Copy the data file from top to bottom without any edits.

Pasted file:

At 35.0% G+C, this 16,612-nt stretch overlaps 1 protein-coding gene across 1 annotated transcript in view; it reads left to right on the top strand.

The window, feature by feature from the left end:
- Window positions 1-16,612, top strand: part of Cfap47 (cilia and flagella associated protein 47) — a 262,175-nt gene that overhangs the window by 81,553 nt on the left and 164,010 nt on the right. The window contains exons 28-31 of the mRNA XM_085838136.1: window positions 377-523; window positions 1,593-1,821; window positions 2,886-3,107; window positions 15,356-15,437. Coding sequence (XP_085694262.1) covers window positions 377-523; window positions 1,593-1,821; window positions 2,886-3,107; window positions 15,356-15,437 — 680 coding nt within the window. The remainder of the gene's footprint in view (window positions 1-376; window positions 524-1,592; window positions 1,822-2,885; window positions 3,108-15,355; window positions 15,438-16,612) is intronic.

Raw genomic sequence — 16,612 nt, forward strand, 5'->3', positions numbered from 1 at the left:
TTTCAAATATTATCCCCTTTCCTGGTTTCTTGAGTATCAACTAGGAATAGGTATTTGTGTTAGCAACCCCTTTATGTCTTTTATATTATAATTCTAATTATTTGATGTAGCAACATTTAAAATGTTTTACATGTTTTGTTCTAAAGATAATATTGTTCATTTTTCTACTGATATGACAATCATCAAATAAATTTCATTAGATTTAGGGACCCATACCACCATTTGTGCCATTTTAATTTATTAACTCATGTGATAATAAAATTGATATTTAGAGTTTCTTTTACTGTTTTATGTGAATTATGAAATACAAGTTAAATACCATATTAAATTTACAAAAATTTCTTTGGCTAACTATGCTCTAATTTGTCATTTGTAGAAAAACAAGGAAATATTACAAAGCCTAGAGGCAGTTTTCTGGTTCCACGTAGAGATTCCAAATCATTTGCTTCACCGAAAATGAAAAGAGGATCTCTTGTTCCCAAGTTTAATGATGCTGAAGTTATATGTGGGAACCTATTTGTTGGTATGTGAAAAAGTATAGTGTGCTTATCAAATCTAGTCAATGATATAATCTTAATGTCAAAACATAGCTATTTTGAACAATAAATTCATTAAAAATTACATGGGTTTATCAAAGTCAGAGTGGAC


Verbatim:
At 35.0% G+C, this 16,612-nt stretch overlaps 1 protein-coding gene across 1 annotated transcript in view; it reads left to right on the top strand.

The window, feature by feature from the left end:
- Window positions 1-16,612, top strand: part of Cfap47 (cilia and flagella associated protein 47) — a 262,175-nt gene that overhangs the window by 81,553 nt on the left and 164,010 nt on the right. The window contains exons 28-31 of the mRNA XM_085838136.1: window positions 377-523; window positions 1,593-1,821; window positions 2,886-3,107; window positions 15,356-15,437. Coding sequence (XP_085694262.1) covers window positions 377-523; window positions 1,593-1,821; window positions 2,886-3,107; window positions 15,356-15,437 — 680 coding nt within the window. The remainder of the gene's footprint in view (window positions 1-376; window positions 524-1,592; window positions 1,822-2,885; window positions 3,108-15,355; window positions 15,438-16,612) is intronic.

Raw genomic sequence — 16,612 nt, forward strand, 5'->3', positions numbered from 1 at the left:
TTTCAAATATTATCCCCTTTCCTGGTTTCTTGAGTATCAACTAGGAATAGGTATTTGTGTTAGCAACCCCTTTATGTCTTTTATATTATAATTCTAATTATTTGATGTAGCAACATTTAAAATGTTTTACATGTTTTGTTCTAAAGATAATATTGTTCATTTTTCTACTGATATGACAATCATCAAATAAATTTCATTAGATTTAGGGACCCATACCACCATTTGTGCCATTTTAATTTATTAACTCATGTGATAATAAAATTGATATTTAGAGTTTCTTTTACTGTTTTATGTGAATTATGAAATACAAGTTAAATACCATATTAAATTTACAAAAATTTCTTTGGCTAACTATGCTCTAATTTGTCATTTGTAGAAAAACAAGGAAATATTACAAAGCCTAGAGGCAGTTTTCTGGTTCCACGTAGAGATTCCAAATCATTTGCTTCACCGAAAATGAAAAGAGGATCTCTTGTTCCCAAGTTTAATGATGCTGAAGTTATATGTGGGAACCTATTTGTTGGTATGTGAAAAAGTATAGTGTGCTTATCAAATCTAGTCAATGATATAATCTTAATGTCAAAACATAGCTATTTTGAACAATAAATTCATTAAAAATTACATGGGTTTATCAAAGTCAGAGTGGAC